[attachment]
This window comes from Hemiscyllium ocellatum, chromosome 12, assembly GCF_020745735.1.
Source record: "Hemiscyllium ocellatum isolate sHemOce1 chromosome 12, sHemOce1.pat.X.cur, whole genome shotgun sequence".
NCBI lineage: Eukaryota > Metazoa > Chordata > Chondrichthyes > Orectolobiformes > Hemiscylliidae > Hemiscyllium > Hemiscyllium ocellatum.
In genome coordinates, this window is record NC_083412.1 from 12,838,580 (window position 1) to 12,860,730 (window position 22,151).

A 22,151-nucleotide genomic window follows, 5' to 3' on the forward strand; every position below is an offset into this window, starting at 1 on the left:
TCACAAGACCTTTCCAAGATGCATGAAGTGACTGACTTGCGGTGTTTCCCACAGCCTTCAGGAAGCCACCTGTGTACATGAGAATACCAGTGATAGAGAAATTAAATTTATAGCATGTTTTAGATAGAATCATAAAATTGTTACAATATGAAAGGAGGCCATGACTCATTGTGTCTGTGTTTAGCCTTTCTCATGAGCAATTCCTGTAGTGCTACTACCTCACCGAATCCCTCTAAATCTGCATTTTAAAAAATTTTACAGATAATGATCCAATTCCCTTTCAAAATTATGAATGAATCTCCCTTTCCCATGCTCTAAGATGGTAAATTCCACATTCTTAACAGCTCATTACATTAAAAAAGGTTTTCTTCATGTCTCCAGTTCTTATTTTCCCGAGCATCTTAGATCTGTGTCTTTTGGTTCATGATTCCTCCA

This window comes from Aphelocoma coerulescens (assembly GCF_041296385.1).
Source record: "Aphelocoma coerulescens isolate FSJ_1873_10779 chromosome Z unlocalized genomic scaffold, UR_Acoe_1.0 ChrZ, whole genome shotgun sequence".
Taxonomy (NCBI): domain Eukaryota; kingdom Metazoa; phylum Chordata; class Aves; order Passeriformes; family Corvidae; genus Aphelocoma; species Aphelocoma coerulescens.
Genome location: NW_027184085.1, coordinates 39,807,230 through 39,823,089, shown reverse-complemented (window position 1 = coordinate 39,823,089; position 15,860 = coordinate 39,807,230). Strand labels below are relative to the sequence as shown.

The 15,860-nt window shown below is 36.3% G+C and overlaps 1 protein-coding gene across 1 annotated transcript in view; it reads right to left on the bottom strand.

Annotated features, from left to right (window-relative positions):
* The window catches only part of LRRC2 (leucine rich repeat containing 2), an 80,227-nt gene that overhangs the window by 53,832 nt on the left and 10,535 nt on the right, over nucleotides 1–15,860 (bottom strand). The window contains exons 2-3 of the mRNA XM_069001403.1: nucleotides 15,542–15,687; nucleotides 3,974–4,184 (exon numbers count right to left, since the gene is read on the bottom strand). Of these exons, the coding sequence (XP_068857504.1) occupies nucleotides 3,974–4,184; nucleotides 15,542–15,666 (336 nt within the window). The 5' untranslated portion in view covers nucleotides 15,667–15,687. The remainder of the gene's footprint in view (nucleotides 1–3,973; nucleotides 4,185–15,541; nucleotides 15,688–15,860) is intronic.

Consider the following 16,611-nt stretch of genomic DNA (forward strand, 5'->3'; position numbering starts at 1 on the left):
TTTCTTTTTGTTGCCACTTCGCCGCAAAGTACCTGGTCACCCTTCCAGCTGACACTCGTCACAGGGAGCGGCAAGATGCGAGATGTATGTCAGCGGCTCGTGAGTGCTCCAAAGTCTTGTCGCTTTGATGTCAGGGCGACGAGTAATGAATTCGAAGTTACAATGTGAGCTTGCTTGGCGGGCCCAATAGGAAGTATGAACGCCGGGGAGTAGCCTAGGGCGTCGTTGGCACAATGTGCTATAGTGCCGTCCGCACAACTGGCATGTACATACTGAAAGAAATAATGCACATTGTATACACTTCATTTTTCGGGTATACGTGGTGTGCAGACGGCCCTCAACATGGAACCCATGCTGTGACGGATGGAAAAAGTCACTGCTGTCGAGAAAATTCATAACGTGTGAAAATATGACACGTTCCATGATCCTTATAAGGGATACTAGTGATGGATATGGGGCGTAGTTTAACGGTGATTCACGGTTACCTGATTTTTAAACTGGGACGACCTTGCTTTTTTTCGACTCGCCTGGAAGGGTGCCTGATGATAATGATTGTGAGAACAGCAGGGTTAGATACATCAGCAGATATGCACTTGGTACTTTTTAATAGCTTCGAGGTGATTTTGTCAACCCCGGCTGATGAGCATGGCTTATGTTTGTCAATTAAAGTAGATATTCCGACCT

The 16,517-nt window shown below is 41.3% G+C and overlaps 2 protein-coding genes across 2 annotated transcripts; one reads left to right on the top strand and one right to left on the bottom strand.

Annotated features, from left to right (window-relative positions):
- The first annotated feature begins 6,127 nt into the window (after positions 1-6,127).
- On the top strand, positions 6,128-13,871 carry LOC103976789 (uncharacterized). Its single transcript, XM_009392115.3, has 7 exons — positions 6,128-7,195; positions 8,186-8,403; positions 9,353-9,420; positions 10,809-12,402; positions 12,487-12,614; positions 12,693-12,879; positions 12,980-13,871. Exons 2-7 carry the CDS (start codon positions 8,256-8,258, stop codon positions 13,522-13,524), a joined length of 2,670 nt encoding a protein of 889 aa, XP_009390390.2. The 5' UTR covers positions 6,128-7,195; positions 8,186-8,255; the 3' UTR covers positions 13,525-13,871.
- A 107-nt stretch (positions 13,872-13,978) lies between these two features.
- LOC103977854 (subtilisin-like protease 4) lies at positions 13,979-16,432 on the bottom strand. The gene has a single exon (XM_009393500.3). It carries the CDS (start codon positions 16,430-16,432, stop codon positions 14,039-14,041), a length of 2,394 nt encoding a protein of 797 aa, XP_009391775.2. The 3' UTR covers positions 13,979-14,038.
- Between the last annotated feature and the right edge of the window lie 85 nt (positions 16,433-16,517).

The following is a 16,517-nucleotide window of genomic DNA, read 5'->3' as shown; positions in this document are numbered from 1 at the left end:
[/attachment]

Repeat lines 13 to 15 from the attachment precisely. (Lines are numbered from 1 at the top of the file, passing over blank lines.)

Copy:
* The window catches only part of LRRC2 (leucine rich repeat containing 2), an 80,227-nt gene that overhangs the window by 53,832 nt on the left and 10,535 nt on the right, over nucleotides 1–15,860 (bottom strand). The window contains exons 2-3 of the mRNA XM_069001403.1: nucleotides 15,542–15,687; nucleotides 3,974–4,184 (exon numbers count right to left, since the gene is read on the bottom strand). Of these exons, the coding sequence (XP_068857504.1) occupies nucleotides 3,974–4,184; nucleotides 15,542–15,666 (336 nt within the window). The 5' untranslated portion in view covers nucleotides 15,667–15,687. The remainder of the gene's footprint in view (nucleotides 1–3,973; nucleotides 4,185–15,541; nucleotides 15,688–15,860) is intronic.

Consider the following 16,611-nt stretch of genomic DNA (forward strand, 5'->3'; position numbering starts at 1 on the left):
TTTCTTTTTGTTGCCACTTCGCCGCAAAGTACCTGGTCACCCTTCCAGCTGACACTCGTCACAGGGAGCGGCAAGATGCGAGATGTATGTCAGCGGCTCGTGAGTGCTCCAAAGTCTTGTCGCTTTGATGTCAGGGCGACGAGTAATGAATTCGAAGTTACAATGTGAGCTTGCTTGGCGGGCCCAATAGGAAGTATGAACGCCGGGGAGTAGCCTAGGGCGTCGTTGGCACAATGTGCTATAGTGCCGTCCGCACAACTGGCATGTACATACTGAAAGAAATAATGCACATTGTATACACTTCATTTTTCGGGTATACGTGGTGTGCAGACGGCCCTCAACATGGAACCCATGCTGTGACGGATGGAAAAAGTCACTGCTGTCGAGAAAATTCATAACGTGTGAAAATATGACACGTTCCATGATCCTTATAAGGGATACTAGTGATGGATATGGGGCGTAGTTTAACGGTGATTCACGGTTACCTGATTTTTAAACTGGGACGACCTTGCTTTTTTTCGACTCGCCTGGAAGGGTGCCTGATGATAATGATTGTGAGAACAGCAGGGTTAGATACATCAGCAGATATGCACTTGGTACTTTTTAATAGCTTCGAGGTGATTTTGTCAACCCCGGCTGATGAGCATGGCTTATGTTTGTCAATTAAAGTAGATATTCCGACCT